So­cial me­dia’s power de­mands an ad­ver­tis­ing re­think

Given that ma­chine learn­ing can take hu­man ma­nip­u­la­tion from pow­er­ful to nearly per­fectible, we need strong lim­its

The Peterborough Examiner - - Opinion - CHRISTO­PHER Christo­pher Bar­ring­ton-Leigh is an as­so­ciate pro­fes­sor at McGill Univer­sity’s In­sti­tute for Health and So­cial Pol­icy and its School of En­vi­ron­ment.

It’s time for a ma­jor re­think of ad­ver­tis­ing. In fact, an enor­mous roll­back of this runaway in­dus­try is in or­der. It is clear that ad­vances in ma­chine learn­ing and data har­vest­ing have changed the game com­pletely.

But at the same time, knowl­edge about hu­man lim­i­ta­tions has also pro­gressed. We now know how hu­man vul­ner­a­bil­i­ties and psy­cho­log­i­cal quirks make us sus­cep­ti­ble to ma­nip­u­la­tion.

This is in ob­vi­ous ways like mak­ing us feel in­ad­e­quate about our bod­ies, to less ob­vi­ous ways to do with hi­jack­ing prim­i­tive re­ward cir­cuitry in our brains to make us do and buy things that don’t ac­tu­ally make us hap­pier.

In fact, we now even know from work in eco­nomics, in­clud­ing my own, that people can be­come mis­guided in their ex­plicit be­liefs about what makes for a bet­ter (hap­pier) life, over­all.

Econ­o­mists have also re­cently em­pha­sized the idea of a “dark side of cap­i­tal­ism:” just like our cap­i­tal­ist sys­tem is re­mark­ably suc­cess­ful at fill­ing niches when and where a need arises, it is equally able to cre­ate fake needs when­ever there ex­ist hu­man weak­nesses that can be ex­ploited. The mar­ket is cer­tain to be just as good at that task, which hurts people but makes profit, as it is at the task of help­ing people while mak­ing a profit.

So there is a good ba­sis for be­ing care­ful about what we al­low ad­ver­tis­ers to do and to tell people. In Canada, we are among those coun­tries that al­ready have some pro­tec­tions against ad­ver­tis­ing to chil­dren, and stronger on­line pri­vacy laws than ex­ist in the United States.

Those give us some pro­tec­tion against the fright­en­ing in­tru­sions of per­sonal au­ton­omy and pri­vacy for which Face­book CEO Mark Zucker­berg had been de­fend­ing his firm to the U.S. Congress over two days this week.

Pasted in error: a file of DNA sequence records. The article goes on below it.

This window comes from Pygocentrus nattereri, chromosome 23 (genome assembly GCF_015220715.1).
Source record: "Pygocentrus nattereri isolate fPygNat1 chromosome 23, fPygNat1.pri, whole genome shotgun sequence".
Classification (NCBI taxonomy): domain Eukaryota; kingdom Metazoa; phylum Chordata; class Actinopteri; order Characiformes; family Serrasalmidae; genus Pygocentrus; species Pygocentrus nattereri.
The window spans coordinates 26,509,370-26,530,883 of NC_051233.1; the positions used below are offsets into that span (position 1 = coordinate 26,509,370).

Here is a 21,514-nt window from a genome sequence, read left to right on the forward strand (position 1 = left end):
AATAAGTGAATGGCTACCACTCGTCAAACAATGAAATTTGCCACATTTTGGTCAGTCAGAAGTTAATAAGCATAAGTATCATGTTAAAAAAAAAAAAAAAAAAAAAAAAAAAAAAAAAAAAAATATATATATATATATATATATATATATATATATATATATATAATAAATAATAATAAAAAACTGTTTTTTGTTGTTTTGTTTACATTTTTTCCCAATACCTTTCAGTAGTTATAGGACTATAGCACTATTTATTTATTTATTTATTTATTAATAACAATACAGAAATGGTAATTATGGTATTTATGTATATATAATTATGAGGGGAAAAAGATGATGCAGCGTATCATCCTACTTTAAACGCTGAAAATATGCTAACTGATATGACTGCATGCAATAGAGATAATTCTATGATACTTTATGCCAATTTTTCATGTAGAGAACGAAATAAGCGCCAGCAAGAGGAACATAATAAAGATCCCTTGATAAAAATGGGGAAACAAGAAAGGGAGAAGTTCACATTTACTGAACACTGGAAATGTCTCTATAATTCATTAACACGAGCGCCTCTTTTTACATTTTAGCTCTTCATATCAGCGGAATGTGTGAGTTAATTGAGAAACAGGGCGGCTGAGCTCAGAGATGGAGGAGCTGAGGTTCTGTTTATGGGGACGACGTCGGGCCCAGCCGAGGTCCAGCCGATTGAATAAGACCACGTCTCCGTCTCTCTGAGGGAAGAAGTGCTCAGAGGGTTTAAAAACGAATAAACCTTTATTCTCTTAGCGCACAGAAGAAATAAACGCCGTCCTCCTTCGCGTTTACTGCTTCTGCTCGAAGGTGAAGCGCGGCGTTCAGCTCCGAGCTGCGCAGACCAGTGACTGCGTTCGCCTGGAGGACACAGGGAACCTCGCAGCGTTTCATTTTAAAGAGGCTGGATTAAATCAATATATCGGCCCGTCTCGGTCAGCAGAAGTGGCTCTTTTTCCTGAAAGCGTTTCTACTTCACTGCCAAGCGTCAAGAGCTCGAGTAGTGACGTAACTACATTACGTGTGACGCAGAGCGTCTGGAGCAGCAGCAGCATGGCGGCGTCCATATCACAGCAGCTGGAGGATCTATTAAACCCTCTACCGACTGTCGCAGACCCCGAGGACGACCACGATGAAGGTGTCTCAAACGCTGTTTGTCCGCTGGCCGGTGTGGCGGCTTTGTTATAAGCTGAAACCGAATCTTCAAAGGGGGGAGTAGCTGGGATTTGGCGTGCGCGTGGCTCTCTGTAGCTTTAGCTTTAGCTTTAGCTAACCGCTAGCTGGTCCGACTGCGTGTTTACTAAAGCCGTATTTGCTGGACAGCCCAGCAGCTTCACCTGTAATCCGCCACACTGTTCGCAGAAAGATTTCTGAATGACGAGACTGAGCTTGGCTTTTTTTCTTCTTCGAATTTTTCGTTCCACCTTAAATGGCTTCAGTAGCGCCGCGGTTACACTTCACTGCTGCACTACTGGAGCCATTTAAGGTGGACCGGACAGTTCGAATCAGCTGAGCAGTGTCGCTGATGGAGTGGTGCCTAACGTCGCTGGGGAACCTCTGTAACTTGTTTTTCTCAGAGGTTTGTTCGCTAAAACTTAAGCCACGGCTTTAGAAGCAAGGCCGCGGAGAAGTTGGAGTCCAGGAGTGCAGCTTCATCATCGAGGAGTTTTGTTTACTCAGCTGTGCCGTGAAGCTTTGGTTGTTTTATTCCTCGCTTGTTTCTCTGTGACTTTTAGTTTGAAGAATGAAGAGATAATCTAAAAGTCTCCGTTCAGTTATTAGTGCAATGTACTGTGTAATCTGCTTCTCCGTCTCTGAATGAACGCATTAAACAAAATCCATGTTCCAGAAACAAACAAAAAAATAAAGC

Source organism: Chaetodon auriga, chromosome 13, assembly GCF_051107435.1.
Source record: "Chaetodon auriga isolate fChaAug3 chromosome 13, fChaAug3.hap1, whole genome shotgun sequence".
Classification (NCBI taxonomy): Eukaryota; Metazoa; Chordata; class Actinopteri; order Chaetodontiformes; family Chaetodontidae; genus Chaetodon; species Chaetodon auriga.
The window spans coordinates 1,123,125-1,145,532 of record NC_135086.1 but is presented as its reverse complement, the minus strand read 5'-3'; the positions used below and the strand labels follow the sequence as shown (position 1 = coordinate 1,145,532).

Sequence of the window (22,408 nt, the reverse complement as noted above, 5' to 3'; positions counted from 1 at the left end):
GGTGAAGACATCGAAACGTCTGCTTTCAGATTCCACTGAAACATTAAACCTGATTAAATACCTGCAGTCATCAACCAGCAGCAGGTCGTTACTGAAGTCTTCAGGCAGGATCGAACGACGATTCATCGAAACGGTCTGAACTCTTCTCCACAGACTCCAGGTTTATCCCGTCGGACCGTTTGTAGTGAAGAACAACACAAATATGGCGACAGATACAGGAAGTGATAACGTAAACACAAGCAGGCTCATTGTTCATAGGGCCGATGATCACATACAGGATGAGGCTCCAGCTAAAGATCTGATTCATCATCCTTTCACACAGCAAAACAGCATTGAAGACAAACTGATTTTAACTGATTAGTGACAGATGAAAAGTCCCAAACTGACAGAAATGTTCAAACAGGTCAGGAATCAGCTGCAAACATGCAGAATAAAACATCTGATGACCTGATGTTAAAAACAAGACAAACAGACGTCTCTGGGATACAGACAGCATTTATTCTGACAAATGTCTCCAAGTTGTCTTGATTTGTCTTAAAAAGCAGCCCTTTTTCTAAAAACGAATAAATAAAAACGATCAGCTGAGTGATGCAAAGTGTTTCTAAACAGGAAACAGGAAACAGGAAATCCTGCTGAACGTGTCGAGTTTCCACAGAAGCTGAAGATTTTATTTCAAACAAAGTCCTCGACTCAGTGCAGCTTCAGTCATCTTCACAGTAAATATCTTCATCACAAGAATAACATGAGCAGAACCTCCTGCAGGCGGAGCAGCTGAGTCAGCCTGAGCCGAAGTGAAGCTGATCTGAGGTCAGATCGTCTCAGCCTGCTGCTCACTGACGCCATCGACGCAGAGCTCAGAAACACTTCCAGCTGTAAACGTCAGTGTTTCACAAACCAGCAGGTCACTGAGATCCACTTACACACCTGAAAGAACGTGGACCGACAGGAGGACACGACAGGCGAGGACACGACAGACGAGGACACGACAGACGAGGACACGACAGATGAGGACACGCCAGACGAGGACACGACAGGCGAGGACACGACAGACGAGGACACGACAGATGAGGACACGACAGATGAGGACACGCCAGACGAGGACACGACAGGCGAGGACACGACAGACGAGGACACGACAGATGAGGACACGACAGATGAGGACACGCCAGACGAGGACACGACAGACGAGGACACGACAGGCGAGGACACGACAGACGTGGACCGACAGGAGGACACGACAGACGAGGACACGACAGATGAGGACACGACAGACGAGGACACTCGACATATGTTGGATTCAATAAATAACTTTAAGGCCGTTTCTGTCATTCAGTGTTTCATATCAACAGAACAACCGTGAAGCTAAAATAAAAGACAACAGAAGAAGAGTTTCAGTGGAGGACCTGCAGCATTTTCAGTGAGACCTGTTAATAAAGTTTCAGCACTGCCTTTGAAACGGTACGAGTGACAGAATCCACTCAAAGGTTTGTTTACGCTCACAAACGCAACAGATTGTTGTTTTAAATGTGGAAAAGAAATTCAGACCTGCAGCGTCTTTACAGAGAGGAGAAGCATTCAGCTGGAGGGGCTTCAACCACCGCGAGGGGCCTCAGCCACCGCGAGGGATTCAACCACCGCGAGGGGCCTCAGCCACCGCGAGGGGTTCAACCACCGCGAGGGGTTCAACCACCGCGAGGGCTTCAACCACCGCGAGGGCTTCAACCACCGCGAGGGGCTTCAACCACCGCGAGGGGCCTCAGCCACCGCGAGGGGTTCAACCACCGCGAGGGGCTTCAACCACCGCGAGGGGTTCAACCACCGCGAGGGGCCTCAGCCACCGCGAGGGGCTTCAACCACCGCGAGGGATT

But is Zucker­berg’s opin­ion on reg­u­la­tion re­ally a good start­ing point?

Given that ma­chine learn­ing can take hu­man ma­nip­u­la­tion from pow­er­ful to nearly per­fectible, we need strong lim­its. In fact, tar­get­ing ads to in­di­vid­u­als’ pro­files should sim­ply be­come il­le­gal.

Dis­play­ing ads that are tai­lored to a par­tic­u­lar prod­uct, such as this news­pa­per, is fine and is how things used to work.

Dis­play­ing se­lec­tive ads on a web­site based on the search term used to sum­mon that par­tic­u­lar web­site is also not ter­ri­bly in­tru­sive. But be­yond that, the line should be drawn, so that ads may not make use of in­for­ma­tion from our past, our other on­line ac­tiv­ity or any other be­hav­iour not re­lated to the im­me­di­ate mo­ment.

This would mean that ad­ver­tis­ing would be­come slightly less ef­fi­cient. Ads would be less per­fectly tar­geted to us, but they would still be ef­fec­tive enough. Ad­ver­tis­ing rev­enue might also be spread back out a lit­tle more, rather than cap­tured nar­rowly by who­ever has the big­gest data­base and neu­ral net­work.

What would this mean for Face­book? It would mean the phase-out of the Face­book model. In the fu­ture, new mi­cro­pay­ment sys­tems may make it more fea­si­ble to pay for some of our on­line ser­vices, rather than sell our at­ten­tion and minds to providers. And other on­line ser­vices may be­come pub­lic in­fra­struc­ture.

But if tar­get­ing ads to in­di­vid­u­als was for­bid­den, there would be no more in­cen­tive for the cre­ation of eth­i­cal time-bombs like Face­book.

Mark Zucker­berg knows who Face­book’s cus­tomers are. They are the ad­ver­tis­ers, not its users. And Zucker­berg’s re­spon­si­bil­i­ties are pri­mar­ily to stock­hold­ers. Its profit is max­i­mized when it does what­ever is nec­es­sary to cre­ate a ma­chine with as much power as pos­si­ble to con­trol the thoughts, be­liefs and de­sires of ev­ery­one of us, ev­ery­where.

That sounds like a time-bomb we want to defuse early on.

In Canada, we are among those coun­tries that al­ready have some pro­tec­tions against ad­ver­tis­ing

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